Resurrecting King

Resurrecting King

If there is any doubt that “Letter from Birmingham Jail” was the most influential work of political theology in the last 100 years, it is because King’s legacy has been bowdlerized. The sanitized King of popular history is the non-violent alternative to Malcolm X and Black Power, an enthusiastic liberal in the tradition of Frederick Douglass.

Over at Jacobin, Thomas J. Sugrue draws attention to Thomas F. Jackson’s From Civil Rights to Human Rights and the continuity between King and radical leftism. King, we will remember, was martyred in the lead-up to his multiracial 1968 Poor People’s Campaign. His heirs were the people assembled in “Resurrection City” on the National Mall, but they never engaged in the civil disobedience that King envisioned.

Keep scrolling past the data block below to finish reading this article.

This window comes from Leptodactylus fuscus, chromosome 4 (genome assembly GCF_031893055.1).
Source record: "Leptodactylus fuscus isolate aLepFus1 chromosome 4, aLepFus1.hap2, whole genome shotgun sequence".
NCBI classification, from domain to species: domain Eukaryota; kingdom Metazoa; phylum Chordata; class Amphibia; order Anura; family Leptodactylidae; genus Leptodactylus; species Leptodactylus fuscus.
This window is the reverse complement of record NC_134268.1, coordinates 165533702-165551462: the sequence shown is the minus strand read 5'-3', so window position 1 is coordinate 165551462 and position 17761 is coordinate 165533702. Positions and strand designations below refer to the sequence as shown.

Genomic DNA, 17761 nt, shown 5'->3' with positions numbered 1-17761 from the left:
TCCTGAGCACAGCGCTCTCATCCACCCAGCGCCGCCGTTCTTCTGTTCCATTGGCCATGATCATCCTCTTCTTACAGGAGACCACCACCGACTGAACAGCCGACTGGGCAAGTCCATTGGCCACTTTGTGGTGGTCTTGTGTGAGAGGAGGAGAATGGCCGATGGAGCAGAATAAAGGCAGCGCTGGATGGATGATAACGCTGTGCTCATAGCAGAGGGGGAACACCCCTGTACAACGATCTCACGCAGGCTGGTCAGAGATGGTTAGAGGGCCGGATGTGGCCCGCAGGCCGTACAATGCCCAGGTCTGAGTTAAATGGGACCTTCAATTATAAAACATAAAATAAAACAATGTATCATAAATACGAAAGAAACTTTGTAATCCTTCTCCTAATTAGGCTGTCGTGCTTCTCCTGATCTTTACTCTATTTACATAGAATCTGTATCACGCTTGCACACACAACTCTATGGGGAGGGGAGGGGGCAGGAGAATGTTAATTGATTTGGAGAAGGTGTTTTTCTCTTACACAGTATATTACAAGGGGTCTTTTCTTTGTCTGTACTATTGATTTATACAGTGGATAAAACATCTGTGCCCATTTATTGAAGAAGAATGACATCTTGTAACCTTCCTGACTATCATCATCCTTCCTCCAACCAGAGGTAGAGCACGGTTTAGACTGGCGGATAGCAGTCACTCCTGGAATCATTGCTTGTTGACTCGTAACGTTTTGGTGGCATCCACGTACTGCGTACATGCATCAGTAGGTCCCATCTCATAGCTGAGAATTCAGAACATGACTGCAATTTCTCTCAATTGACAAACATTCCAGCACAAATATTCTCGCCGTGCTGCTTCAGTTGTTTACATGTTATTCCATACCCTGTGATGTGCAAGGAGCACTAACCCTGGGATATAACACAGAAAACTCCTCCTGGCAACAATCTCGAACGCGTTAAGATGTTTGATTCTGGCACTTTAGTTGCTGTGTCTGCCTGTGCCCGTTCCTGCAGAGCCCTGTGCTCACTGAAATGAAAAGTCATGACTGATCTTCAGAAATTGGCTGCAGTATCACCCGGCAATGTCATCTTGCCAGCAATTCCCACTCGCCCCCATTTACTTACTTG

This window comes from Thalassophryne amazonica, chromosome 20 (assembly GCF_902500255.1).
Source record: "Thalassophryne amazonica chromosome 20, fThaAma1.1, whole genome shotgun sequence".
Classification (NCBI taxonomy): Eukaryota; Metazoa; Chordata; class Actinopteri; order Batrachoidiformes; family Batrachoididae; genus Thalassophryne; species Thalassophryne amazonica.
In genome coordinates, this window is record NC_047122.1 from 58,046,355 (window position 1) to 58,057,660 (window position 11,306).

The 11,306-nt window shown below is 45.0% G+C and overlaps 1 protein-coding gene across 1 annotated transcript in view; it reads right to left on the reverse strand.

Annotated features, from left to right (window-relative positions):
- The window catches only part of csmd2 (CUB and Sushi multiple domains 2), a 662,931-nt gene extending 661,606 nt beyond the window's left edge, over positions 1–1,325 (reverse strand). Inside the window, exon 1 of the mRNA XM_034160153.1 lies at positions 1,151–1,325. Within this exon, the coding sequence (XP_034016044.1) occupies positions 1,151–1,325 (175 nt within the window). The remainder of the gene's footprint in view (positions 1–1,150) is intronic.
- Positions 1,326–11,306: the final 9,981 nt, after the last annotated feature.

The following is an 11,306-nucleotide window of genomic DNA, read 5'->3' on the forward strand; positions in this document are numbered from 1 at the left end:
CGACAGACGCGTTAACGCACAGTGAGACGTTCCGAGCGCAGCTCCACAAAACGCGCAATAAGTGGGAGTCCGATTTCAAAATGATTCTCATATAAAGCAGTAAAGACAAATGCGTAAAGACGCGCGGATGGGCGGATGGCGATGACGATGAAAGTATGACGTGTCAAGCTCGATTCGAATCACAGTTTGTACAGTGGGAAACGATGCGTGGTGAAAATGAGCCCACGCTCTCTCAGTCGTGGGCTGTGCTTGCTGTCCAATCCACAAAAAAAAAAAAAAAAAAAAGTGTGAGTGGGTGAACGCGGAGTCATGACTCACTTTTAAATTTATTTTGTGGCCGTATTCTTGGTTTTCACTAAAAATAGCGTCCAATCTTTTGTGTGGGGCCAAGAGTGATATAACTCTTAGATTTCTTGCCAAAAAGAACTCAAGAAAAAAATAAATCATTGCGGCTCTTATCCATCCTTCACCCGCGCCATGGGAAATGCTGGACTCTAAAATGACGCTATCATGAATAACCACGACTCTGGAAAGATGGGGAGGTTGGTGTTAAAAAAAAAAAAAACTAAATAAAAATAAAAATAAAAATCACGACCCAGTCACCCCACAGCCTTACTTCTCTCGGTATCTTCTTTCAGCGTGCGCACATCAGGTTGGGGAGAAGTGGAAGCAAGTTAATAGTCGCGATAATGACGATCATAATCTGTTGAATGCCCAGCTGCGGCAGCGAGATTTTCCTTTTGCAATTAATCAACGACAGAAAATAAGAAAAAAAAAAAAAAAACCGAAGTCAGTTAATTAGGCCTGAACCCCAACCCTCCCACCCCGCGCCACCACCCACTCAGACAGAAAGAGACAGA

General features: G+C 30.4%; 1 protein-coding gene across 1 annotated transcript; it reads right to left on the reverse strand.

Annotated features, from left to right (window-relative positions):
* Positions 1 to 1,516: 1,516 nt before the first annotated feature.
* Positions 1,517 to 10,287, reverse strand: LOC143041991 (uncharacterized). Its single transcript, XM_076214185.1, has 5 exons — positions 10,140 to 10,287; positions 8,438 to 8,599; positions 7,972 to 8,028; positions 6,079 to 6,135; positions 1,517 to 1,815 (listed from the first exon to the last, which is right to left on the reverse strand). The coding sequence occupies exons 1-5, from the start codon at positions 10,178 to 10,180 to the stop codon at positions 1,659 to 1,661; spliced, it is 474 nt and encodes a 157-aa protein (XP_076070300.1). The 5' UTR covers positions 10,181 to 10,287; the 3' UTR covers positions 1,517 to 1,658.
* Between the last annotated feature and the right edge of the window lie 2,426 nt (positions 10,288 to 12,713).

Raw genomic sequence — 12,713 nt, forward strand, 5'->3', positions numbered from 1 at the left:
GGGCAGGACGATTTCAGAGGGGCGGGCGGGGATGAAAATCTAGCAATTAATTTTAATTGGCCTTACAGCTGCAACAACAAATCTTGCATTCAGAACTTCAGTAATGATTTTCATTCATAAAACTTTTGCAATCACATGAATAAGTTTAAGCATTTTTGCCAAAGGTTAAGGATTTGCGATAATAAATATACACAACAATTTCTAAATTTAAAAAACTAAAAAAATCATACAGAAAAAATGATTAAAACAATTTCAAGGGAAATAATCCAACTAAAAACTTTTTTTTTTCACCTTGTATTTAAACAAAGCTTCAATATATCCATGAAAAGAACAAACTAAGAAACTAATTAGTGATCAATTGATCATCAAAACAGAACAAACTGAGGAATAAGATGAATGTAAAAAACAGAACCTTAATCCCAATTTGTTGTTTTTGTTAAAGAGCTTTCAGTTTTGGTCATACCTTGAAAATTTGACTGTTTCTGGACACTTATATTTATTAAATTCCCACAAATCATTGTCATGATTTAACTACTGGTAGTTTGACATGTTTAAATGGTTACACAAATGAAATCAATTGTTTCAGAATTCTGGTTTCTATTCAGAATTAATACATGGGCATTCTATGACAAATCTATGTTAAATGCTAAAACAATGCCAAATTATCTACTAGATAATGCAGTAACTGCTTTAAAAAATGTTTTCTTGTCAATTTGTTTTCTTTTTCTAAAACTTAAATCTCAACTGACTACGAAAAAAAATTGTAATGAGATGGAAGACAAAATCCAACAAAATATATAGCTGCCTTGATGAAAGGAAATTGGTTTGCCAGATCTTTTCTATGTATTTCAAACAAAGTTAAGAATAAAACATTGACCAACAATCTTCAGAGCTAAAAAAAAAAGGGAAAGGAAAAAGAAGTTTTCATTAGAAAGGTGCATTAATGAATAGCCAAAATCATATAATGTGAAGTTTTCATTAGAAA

One of the reasons for projecting the importance of King, in the future, is that we in the United States are not finished working out his legacy. Someone will feel the pull to resurrect King in order to work out the legacy of the Resurrection.


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